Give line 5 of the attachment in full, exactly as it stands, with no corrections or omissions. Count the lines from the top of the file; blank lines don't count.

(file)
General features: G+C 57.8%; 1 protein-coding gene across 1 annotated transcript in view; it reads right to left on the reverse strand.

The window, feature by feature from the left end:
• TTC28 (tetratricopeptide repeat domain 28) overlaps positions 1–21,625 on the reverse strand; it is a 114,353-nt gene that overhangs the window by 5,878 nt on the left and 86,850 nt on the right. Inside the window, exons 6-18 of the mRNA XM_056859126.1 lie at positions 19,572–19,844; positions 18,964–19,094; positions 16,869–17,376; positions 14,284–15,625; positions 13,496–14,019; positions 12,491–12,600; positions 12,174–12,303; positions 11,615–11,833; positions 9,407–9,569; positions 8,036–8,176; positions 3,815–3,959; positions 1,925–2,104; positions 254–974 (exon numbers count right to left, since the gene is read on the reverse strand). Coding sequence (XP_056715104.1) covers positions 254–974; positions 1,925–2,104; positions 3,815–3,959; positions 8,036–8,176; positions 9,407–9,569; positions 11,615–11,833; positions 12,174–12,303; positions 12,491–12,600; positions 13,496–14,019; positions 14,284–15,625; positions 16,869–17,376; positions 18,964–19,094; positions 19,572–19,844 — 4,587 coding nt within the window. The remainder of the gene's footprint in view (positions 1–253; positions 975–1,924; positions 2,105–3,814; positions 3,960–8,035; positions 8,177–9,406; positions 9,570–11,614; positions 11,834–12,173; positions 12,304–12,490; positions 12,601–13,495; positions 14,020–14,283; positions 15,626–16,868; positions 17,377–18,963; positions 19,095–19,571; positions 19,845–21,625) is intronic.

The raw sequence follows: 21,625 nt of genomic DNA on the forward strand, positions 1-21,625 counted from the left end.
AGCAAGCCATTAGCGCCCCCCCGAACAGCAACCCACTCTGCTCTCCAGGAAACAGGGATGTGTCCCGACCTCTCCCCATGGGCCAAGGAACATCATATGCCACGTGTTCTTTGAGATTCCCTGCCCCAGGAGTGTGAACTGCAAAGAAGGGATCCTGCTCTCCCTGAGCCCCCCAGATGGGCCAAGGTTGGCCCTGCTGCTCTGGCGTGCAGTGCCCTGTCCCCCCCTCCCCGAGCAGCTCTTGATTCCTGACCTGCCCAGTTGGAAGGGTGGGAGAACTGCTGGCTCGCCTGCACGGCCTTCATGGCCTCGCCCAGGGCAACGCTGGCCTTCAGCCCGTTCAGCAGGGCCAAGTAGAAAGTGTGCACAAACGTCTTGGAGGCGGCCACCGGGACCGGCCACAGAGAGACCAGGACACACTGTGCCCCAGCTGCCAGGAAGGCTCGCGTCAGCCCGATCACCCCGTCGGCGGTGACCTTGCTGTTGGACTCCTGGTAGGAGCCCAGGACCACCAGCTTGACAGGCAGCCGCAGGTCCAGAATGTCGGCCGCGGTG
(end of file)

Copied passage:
AGCAAGCCATTAGCGCCCCCCCGAACAGCAACCCACTCTGCTCTCCAGGAAACAGGGATGTGTCCCGACCTCTCCCCATGGGCCAAGGAACATCATATGCCACGTGTTCTTTGAGATTCCCTGCCCCAGGAGTGTGAACTGCAAAGAAGGGATCCTGCTCTCCCTGAGCCCCCCAGATGGGCCAAGGTTGGCCCTGCTGCTCTGGCGTGCAGTGCCCTGTCCCCCCCTCCCCGAGCAGCTCTTGATTCCTGACCTGCCCAGTTGGAAGGGTGGGAGAACTGCTGGCTCGCCTGCACGGCCTTCATGGCCTCGCCCAGGGCAACGCTGGCCTTCAGCCCGTTCAGCAGGGCCAAGTAGAAAGTGTGCACAAACGTCTTGGAGGCGGCCACCGGGACCGGCCACAGAGAGACCAGGACACACTGTGCCCCAGCTGCCAGGAAGGCTCGCGTCAGCCCGATCACCCCGTCGGCGGTGACCTTGCTGTTGGACTCCTGGTAGGAGCCCAGGACCACCAGCTTGACAGGCAGCCGCAGGTCCAGAATGTCGGCCGCGGTG